Must Reads

May 2018 Issue

Functional Medicine Seeks the Root of Common Symptoms

Patients’ health problems are too often overlooked by conventional testing methods that ignore common symptoms, says Jennifer Clemente, a clinically trained, board-certified nutritionist who specializes in a whole-body approach to health and wellness. Bloating, fatigue, skin conditions, digestive issues, weight gain or loss, brain fog, mood swings, sleep disturbance, pain, sugar imbalances and hormonal issues are among the many symptoms ... Read More »

Kelly Noonan-Gores on How We Shape Our Health

After Los Angeles native Kelly Noonan-Gores spent 20 years in front of the camera as an actress, she turned her talents to producing award-winning films like Tooken, Beneath and Take a Seat. She considers her latest, the documentary HEAL, to be her ultimate achievement. “I included as many inspiring stories of healing change as possible to expand viewers’ beliefs in ... Read More »

All That Glitters

Sparkly Microbeads Face Ban Scientists have called for glitter to be prohibited due to the threat it poses to wildlife. The glistening, decorative, plastic microbead powder may seem harmless, but environmental researchers report it’s a dangerous pollutant, particularly in oceans. Trisia Farrelly, Ph.D., of New Zealand’s Massey University, notes, “Their diminutive size and sparkling appearance make them appealing to animals, ... Read More »

Helping Hands

Recycled Plastic Transforms into Prosthetics The emerging technology of three-dimensional (3-D) printing can benefit the world in many ways. Re:Purpose for Good, in Australia, creates robotically 3-D printed prosthetic devices from recycled plastic and e-waste. It’s difficult to customize prosthetics, so more invasive surgery is often needed to make standard sizes fit the patient. Other companies produce 3-D printed  prosthetic ... Read More »

Waterborne Drugs

Meds in Urban Streams Drive Microbial Resistance Anew study published in the journal Ecosphereconfirms that in urban streams, persistent pharmaceutical pollution can cause aquatic microbial communities to become resistant to drugs. Researchers evaluated the presence of pharmaceuticals, including painkillers, stimulants, antihistamines and antibiotics, in four streams in Baltimore, Maryland. Then they measured the microbial response to drug exposure. Selected study ... Read More »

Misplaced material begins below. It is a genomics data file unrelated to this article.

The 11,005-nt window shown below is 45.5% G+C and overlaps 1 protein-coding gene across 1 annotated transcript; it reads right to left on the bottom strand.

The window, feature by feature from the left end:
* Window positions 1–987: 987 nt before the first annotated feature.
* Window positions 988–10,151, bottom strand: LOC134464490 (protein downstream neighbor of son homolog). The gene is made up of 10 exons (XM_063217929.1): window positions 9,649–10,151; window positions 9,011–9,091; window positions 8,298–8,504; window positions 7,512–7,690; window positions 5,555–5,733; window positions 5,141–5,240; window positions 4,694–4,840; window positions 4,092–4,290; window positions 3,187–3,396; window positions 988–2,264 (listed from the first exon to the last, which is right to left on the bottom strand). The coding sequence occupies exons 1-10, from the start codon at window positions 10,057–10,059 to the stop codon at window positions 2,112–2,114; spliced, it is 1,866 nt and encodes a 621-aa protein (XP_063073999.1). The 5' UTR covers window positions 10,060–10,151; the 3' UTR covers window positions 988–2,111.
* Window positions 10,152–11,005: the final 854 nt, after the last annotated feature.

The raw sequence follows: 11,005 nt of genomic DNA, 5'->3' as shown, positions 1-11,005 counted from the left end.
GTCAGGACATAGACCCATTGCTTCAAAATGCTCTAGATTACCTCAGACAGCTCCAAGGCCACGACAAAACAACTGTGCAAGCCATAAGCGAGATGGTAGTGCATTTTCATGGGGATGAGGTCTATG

5 Reasons to Love a Cat

They Bring Health and Happiness Home As beloved and compatible pets, indoor cats provide emotional, mental and physical benefits. Companionship Loneliness is never a problem with a cat around. “Cats need to be fed, have litter changed and be brushed,” says Lisa Bahar, a therapist and clinical counselor at Lisa Bahar Marriage and Family Therapy, in Newport Beach, California. “Being ... Read More »

Yoga Soothes the Blues

Lowers Symptoms of Depression Taking a 90-minute hatha yoga class twice a week for eight weeks steadily lowered symptoms of depression in all 20 men and women with mild to moderate forms of clinical depression that participated in a recent University of California, San Francisco, study. Another 18 depressed adults attending an attention control class for the same period of ... Read More »

New Guidelines Lower the Bar for Risky Blood Pressure

Nearly Half of U.S. Adults Now Have High Numbers New guidelines that change the criteria for healthy blood pressure mean that nearly half of U.S. adults are now considered to have high blood pressure. The American College of Cardiology and the American Heart Association have redefined the condition as being 130/80 instead of 140/90, a change considered by critics as ... Read More »

Acetaminophen Linked to Delayed Language Skills

Pain Reliever Impacts Child’s Development Girls born to 754 Swedish mothers that used acetaminophen during pregnancy showed less ability in acquiring early language skills at 30 months of age, report Mount Sinai Health System study researchers. If the mothers took acetaminophen more than six times in early pregnancy, their daughters (but not their sons) were nearly six times more likely to ... Read More »

U.S. Midlife Women Choosing Natural Health Care

Using Complementary and Alternative Approaches In a survey of 171 midlife American women, more than 80 percent reported using complementary and alternative medicine, Albert Einstein College of Medicine researchers discovered. The most common choice was herbal teas, followed by women’s vitamins, flaxseed, glucosamine and soy supplements. Only 34 percent of the non-Hispanic white women and 14 percent of the Hispanic ... Read More »